Rebecca Konyndyk DeYoung

Rebecca DeYoung


  • PhD, Philosophy, University of Notre Dame, 2000
  • MA, Philosophy, University of Notre Dame, 1995
  • B.A., Philosophy and Communication Arts & Sciences, Calvin College, 1993


Rebecca DeYoung (Ph.D. University of Notre Dame) has enjoyed teaching ethics and the history of ancient and medieval philosophy at Calvin College for over 20 years.  Her research focuses on the seven deadly sins, and virtue ethics, as well as Thomas Aquinas’s work on the virtues.  Her books include Glittering Vices (Brazos, 2nd edition 2020), Vainglory (Eerdmans), and a co-authored volume entitled Aquinas’s Ethics (University of Notre Dame Press).  Recent essays about various vices and virtues—hope, despair, sloth, courage, magnanimity, wrath, and vainglory—appear in Virtues and Their Vices (Oxford), Being Good (Eerdmans), and Cambridge Critical Guide to Aquinas’s De Malo (Cambridge), and the journals Res Philosophica, ACPQ, the Thomist, and Faith and Philosophy. Awards for her work include the Book and Essay Prize from the Character Project and the C.S. Lewis prize for Glittering Vices. She speaks widely, including opportunities to teach in prison. She and her husband Scot live in Grand Rapids, near the beautiful Lake Michigan shoreline. They have four children ages 15-22.

Listen to Professor DeYoung's podcast "Deadly Sins and Their Remedies" with Renovaré.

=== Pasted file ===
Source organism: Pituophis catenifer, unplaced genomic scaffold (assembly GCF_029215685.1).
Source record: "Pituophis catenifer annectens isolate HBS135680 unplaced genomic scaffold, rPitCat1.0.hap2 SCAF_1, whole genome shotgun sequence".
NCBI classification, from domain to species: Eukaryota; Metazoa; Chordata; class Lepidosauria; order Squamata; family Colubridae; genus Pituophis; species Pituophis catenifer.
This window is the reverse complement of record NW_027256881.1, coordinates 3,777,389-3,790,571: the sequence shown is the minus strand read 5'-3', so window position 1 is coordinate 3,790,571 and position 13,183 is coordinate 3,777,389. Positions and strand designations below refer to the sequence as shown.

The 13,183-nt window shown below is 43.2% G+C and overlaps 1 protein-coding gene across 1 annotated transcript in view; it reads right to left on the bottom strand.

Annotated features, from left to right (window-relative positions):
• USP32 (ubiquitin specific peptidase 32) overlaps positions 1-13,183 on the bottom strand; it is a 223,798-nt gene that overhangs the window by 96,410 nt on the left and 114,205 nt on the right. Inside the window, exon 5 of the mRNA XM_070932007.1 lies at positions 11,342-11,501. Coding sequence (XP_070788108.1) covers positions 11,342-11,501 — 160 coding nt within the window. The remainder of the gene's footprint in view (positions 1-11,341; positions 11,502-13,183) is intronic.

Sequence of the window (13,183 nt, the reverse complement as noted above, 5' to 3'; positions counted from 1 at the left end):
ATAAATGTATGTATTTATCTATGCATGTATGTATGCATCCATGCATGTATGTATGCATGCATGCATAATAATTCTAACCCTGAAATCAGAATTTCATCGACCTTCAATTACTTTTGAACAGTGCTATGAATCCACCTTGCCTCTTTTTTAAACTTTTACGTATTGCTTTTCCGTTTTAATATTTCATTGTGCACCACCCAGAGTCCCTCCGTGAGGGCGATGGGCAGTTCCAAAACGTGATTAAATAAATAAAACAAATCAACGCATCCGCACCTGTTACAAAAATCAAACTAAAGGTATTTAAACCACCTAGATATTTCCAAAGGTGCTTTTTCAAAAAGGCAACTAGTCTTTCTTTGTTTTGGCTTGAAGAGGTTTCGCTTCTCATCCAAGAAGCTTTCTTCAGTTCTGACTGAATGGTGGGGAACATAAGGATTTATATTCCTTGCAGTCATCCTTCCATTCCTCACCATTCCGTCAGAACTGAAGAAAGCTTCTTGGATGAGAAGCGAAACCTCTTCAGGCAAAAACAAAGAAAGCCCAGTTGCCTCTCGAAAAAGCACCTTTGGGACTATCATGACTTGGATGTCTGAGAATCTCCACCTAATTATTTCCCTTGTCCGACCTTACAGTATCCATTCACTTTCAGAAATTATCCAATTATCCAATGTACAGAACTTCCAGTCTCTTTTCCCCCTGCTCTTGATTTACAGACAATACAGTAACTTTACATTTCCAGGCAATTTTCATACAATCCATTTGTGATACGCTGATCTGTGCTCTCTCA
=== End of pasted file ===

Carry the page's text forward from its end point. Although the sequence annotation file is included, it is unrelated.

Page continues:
Read  Professor DeYoung's essays from "The Table,"  a publication of Biola University's Center for Christian Thought.

Watch Professor DeYoung's workshop "Shiny, Happy People: The Vice of Vainglory" for the Calvin Institute of Christian Worship at the Vital Worship Grant Colloquium on June 22, 2016.  

Watch Professor DeYoung's chapel talks at Wheaton College.  

Watch an interview with Professor DeYoung about her book Vainglory: The Forgotten Vice.

Listen to podcasts of Prof. DeYoung's C.S. Lewis Institute talks, Nov 7-9, 2013.

Apply monastic wisdom to your life. Read Prof. DeYoung's recent article "New Life in the Desert: Monastic Wisdom for Public Life"

Read Prof. DeYoung's interview on The Brazos Blog.

Watch Prof. DeYoung on InnerCompass.

Read about Prof. DeYoung's recent honor as a Character Project Character Essay winner for her chapter "Courage" in Being Good:Christian Virtues for Everyday Life.

Read about Prof. DeYoung's honor as second place winner of the C.S. Lewis Book Prize at the University of St. Thomas for her book Glittering Vices: a New Look at the Seven Deadly Sins and their Remedies.

Listen to a series of interviews with Prof. DeYoung about her book Glittering Vices from Open House radio in Australia. There are interviews on anger, envy, sloth, vainglory, and wrath.

Read an interview with Prof. DeYoung from Christianity Today.

Watch Prof. DeYoung's Stob Lectures on the Vice of Vainglory.

Academic interests

Seven Deadly Sins, Thomas Aquinas, Ethics, History of Ancient and Medieval Philosophy

Research and scholarship



Glittering Vices: A New Look at the Seven Deadly Sins and Their Remedies (Brazos, 2009).

read a review at the Church Connection blog